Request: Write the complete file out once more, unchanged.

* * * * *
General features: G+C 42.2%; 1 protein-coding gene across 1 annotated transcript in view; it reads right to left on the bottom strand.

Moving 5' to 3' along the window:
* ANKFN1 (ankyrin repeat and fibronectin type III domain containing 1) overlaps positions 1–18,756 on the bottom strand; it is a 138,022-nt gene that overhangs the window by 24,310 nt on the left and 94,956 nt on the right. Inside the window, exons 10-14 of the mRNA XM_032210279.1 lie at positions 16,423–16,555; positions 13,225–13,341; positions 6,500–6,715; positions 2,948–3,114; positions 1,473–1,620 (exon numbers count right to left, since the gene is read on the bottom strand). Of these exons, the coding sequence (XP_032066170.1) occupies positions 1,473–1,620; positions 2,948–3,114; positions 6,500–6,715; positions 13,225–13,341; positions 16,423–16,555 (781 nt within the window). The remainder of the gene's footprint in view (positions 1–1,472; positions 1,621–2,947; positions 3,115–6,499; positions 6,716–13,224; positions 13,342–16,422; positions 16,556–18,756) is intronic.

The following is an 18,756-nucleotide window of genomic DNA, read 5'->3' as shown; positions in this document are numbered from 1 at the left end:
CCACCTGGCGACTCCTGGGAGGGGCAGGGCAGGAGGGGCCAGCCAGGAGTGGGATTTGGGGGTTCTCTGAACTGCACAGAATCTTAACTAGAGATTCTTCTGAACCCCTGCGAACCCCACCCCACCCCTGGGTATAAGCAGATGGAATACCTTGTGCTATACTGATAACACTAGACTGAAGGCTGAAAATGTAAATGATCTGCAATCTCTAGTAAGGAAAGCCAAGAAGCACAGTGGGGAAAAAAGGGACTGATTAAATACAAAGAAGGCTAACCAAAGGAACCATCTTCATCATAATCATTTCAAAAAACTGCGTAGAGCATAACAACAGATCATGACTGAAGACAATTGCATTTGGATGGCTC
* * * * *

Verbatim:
General features: G+C 42.2%; 1 protein-coding gene across 1 annotated transcript in view; it reads right to left on the bottom strand.

Moving 5' to 3' along the window:
* ANKFN1 (ankyrin repeat and fibronectin type III domain containing 1) overlaps positions 1–18,756 on the bottom strand; it is a 138,022-nt gene that overhangs the window by 24,310 nt on the left and 94,956 nt on the right. Inside the window, exons 10-14 of the mRNA XM_032210279.1 lie at positions 16,423–16,555; positions 13,225–13,341; positions 6,500–6,715; positions 2,948–3,114; positions 1,473–1,620 (exon numbers count right to left, since the gene is read on the bottom strand). Of these exons, the coding sequence (XP_032066170.1) occupies positions 1,473–1,620; positions 2,948–3,114; positions 6,500–6,715; positions 13,225–13,341; positions 16,423–16,555 (781 nt within the window). The remainder of the gene's footprint in view (positions 1–1,472; positions 1,621–2,947; positions 3,115–6,499; positions 6,716–13,224; positions 13,342–16,422; positions 16,556–18,756) is intronic.

The following is an 18,756-nucleotide window of genomic DNA, read 5'->3' as shown; positions in this document are numbered from 1 at the left end:
CCACCTGGCGACTCCTGGGAGGGGCAGGGCAGGAGGGGCCAGCCAGGAGTGGGATTTGGGGGTTCTCTGAACTGCACAGAATCTTAACTAGAGATTCTTCTGAACCCCTGCGAACCCCACCCCACCCCTGGGTATAAGCAGATGGAATACCTTGTGCTATACTGATAACACTAGACTGAAGGCTGAAAATGTAAATGATCTGCAATCTCTAGTAAGGAAAGCCAAGAAGCACAGTGGGGAAAAAAGGGACTGATTAAATACAAAGAAGGCTAACCAAAGGAACCATCTTCATCATAATCATTTCAAAAAACTGCGTAGAGCATAACAACAGATCATGACTGAAGACAATTGCATTTGGATGGCTC